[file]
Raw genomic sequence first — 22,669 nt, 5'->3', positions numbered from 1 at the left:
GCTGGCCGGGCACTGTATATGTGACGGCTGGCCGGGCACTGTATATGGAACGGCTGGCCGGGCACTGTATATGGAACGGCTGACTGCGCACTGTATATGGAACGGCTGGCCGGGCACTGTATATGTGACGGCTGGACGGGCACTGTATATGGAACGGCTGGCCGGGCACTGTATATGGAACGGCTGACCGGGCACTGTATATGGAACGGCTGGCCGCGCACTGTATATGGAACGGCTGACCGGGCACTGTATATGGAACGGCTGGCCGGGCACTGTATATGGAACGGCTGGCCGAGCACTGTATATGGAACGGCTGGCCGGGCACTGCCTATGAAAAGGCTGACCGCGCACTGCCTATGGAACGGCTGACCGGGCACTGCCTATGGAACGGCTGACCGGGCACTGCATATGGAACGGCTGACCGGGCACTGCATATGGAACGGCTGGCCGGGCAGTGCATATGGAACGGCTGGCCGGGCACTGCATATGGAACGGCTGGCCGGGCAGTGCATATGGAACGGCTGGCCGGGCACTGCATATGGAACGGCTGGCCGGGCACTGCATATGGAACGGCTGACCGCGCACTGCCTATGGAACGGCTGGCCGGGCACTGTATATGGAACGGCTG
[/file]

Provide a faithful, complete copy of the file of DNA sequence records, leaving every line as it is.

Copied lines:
Raw genomic sequence first — 22,669 nt, 5'->3', positions numbered from 1 at the left:
GCTGGCCGGGCACTGTATATGTGACGGCTGGCCGGGCACTGTATATGGAACGGCTGGCCGGGCACTGTATATGGAACGGCTGACTGCGCACTGTATATGGAACGGCTGGCCGGGCACTGTATATGTGACGGCTGGACGGGCACTGTATATGGAACGGCTGGCCGGGCACTGTATATGGAACGGCTGACCGGGCACTGTATATGGAACGGCTGGCCGCGCACTGTATATGGAACGGCTGACCGGGCACTGTATATGGAACGGCTGGCCGGGCACTGTATATGGAACGGCTGGCCGAGCACTGTATATGGAACGGCTGGCCGGGCACTGCCTATGAAAAGGCTGACCGCGCACTGCCTATGGAACGGCTGACCGGGCACTGCCTATGGAACGGCTGACCGGGCACTGCATATGGAACGGCTGACCGGGCACTGCATATGGAACGGCTGGCCGGGCAGTGCATATGGAACGGCTGGCCGGGCACTGCATATGGAACGGCTGGCCGGGCAGTGCATATGGAACGGCTGGCCGGGCACTGCATATGGAACGGCTGGCCGGGCACTGCATATGGAACGGCTGACCGCGCACTGCCTATGGAACGGCTGGCCGGGCACTGTATATGGAACGGCTG